This Mental Health Awareness Week (15th-23rd May 2023) the theme is anxiety. How to recognise an anxious episode? Anxiety commonly involves tension, panic or nervousness, tearfulness or trouble sleeping, but it can also result in an increase in heart rate, headaches, loss of appetite, breathlessness or chest pain.
Experiencing episodes of anxiety is completely normal, but if this emotion gets out of control and consumes our life, then it can develop into a mental health problem. Many have struggled with mental health in recent years, and the current cost of living crisis and the financial pressure have added a heavier emotional burden. This official week aims to kickstart the mental health conversation, and by highlighting anxiety to be openly discussed and shared, the hope is that mental health problems can be prevented before they begin.
Anxiety can be challenging to cope with, but there are several strategies and alternative therapies for anxiety that can help you manage and get back to a sense of calm. We spoke to Malminder Gill, an award-winning Harley Street clinical hypnotherapist, about how she brings balance during anxious episodes.
Deep breathing and relaxation techniques
Practice deep breathing exercises to help calm your body and mind. You can also try progressive muscle relaxation or other relaxation techniques to alleviate anxiety symptoms. Mindfulness exercises or meditation are a quick way to help calm your mind and increase your awareness of the present moment. “Manage your anxiety through regular meditation. I can’t stress how important it is for not only this but improving your focus and overall wellbeing.”
Engaging in physical activity on a regular basis can help reduce anxiety. Exercise releases endorphins, which are natural mood boosters. Find an exercise routine that you enjoy, such as walking, jogging, yoga, or dancing. “I love dancing, doing squats and giving my body a full stretch, but nothing beats pole fitness for me! It’s liberating, creative, toning and so much fun,” says Malminder, “Find a hobby which can double up as part of your fitness regime.”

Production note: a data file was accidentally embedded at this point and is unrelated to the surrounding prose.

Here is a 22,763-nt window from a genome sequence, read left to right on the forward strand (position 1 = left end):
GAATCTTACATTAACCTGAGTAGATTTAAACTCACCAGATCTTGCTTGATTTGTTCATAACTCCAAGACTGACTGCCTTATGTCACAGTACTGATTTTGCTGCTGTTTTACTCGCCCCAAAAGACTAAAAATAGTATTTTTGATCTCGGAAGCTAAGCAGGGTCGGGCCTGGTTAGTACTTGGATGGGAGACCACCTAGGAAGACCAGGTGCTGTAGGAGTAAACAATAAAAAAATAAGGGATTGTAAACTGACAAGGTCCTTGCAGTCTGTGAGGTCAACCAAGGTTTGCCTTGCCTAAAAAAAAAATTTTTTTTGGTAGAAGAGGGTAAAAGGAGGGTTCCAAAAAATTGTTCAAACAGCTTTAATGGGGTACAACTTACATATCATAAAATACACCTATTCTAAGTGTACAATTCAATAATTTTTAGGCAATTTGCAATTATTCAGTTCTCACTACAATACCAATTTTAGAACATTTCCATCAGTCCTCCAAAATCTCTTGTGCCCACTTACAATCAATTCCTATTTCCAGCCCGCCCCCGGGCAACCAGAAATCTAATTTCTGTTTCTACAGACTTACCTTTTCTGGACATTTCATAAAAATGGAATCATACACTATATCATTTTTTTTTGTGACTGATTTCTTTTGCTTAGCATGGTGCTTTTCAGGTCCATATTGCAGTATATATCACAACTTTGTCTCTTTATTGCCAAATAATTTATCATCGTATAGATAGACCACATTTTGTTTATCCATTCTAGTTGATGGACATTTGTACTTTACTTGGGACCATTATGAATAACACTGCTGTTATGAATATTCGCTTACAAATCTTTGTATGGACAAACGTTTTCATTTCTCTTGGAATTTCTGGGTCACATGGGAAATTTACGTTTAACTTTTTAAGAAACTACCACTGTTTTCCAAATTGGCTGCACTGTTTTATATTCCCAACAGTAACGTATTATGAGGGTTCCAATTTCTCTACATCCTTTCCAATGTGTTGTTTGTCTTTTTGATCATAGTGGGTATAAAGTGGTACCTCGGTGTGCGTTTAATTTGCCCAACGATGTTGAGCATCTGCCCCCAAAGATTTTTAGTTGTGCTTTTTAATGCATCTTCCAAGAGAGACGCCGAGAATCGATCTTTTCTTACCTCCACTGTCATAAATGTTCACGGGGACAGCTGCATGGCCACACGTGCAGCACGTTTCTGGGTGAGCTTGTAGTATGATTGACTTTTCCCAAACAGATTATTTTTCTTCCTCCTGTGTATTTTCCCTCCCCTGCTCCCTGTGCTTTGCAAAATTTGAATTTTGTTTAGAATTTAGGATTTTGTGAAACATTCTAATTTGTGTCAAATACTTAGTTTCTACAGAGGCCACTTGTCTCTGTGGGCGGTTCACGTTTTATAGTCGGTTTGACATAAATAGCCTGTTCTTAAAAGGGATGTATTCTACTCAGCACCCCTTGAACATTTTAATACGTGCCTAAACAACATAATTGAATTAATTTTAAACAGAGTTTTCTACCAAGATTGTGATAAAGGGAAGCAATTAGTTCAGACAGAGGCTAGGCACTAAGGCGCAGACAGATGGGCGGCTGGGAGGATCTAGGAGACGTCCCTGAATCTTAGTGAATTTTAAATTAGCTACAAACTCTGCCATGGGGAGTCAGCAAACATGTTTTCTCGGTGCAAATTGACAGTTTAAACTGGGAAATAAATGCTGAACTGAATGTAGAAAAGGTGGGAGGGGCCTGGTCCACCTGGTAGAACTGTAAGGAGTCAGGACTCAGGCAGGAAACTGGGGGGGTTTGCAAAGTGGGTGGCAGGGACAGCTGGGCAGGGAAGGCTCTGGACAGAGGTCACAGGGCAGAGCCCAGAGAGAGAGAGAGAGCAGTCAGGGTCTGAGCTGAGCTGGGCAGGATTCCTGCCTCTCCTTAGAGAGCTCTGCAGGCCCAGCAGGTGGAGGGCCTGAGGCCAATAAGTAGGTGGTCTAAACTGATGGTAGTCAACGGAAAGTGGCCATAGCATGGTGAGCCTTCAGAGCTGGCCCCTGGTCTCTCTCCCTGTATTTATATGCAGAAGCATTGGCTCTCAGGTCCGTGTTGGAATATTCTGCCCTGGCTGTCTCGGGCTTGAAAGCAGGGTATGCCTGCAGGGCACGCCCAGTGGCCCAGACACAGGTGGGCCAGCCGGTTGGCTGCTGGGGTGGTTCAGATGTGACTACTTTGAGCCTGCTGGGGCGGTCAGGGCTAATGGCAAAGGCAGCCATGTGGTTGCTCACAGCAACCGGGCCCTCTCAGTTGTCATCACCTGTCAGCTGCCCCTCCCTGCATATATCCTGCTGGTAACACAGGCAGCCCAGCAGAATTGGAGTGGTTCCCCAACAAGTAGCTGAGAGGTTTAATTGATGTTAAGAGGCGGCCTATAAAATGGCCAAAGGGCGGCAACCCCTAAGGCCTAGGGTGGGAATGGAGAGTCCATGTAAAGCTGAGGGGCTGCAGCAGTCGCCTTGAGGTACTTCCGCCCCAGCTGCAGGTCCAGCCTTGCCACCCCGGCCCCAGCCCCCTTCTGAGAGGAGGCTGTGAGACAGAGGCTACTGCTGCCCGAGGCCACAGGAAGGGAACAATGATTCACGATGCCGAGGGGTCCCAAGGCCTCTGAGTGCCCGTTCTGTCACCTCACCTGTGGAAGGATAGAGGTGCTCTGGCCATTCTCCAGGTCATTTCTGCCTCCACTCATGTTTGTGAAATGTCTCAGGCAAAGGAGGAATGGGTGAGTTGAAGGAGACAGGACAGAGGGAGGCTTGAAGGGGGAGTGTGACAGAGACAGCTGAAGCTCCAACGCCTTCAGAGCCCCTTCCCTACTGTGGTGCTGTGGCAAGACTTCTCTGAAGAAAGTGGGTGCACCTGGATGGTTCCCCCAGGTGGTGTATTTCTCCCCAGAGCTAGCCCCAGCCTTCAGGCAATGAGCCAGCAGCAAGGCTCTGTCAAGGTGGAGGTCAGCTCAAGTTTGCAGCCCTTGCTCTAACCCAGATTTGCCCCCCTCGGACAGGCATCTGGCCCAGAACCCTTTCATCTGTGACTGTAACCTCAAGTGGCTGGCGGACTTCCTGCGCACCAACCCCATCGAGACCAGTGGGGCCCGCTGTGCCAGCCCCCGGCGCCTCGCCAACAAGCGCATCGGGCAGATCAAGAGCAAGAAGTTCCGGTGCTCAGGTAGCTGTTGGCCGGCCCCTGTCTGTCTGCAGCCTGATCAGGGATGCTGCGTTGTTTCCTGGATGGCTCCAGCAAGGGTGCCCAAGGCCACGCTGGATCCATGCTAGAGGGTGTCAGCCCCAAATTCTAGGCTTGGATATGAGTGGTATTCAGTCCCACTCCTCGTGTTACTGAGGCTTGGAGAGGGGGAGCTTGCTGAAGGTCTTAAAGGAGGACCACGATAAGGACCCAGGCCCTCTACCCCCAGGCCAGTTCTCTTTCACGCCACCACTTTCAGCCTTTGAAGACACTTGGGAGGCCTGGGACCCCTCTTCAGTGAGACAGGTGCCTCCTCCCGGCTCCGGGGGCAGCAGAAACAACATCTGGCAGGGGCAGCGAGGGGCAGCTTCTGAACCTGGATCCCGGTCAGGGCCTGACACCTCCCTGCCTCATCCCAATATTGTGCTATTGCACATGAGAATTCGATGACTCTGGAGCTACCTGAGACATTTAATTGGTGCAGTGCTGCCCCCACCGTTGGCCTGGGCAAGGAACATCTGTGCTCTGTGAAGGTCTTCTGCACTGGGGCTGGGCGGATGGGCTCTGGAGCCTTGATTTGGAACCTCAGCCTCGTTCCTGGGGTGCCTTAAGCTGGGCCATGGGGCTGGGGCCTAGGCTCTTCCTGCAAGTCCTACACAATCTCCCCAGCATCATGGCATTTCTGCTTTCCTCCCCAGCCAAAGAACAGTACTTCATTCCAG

Maintain a balanced diet
Eating a well-balanced diet with plenty of fruits, vegetables, lean proteins, and whole grains can positively impact your mood and energy levels. Limit your consumption of caffeine and alcohol, as they can increase anxiety symptoms. “I’m a big foodie and enjoy earing. My favourite food is a rainbow quinoa bowl with a side of sweet potato fries – yum! Tip: Chew each bit of food 30 times before swallowing. This will slow down the entire eating proves and help you be more mindful of what you eat.”
Get enough shuteye
Lack of sleep can contribute to feelings of anxiety. Aim for 7-9 hours of quality sleep each night. Establish a relaxing bedtime routine and create a comfortable sleep environment to improve your sleep quality. “I try to take daily afternoon naps and sleep 8 hours per night. Familiarise yourself with your own circadian rhythm and work with it not against it! Don’t feel pressure to get up really early or look at what everyone else is doing; everybody’s clock is different and you only need to listen to yours.”
Take time to relax your eyes (away from screens) and let your mind wander – you’ll feel a profound effect on your body. “Daydreaming is hugely underrated. We’re all guilty of being glued to screens, so the art of day dreaming has been lost. I encourage clients to sit with just themselves by a window or in a cost corner and low their minds to drift. I come up with some of my most creative work whilst daydreaming.”
Remember to seek social support: Talk to trusted friends, family members, or an expert therapist about your anxiety. Sharing your feelings and experiences can give perspective and understanding.
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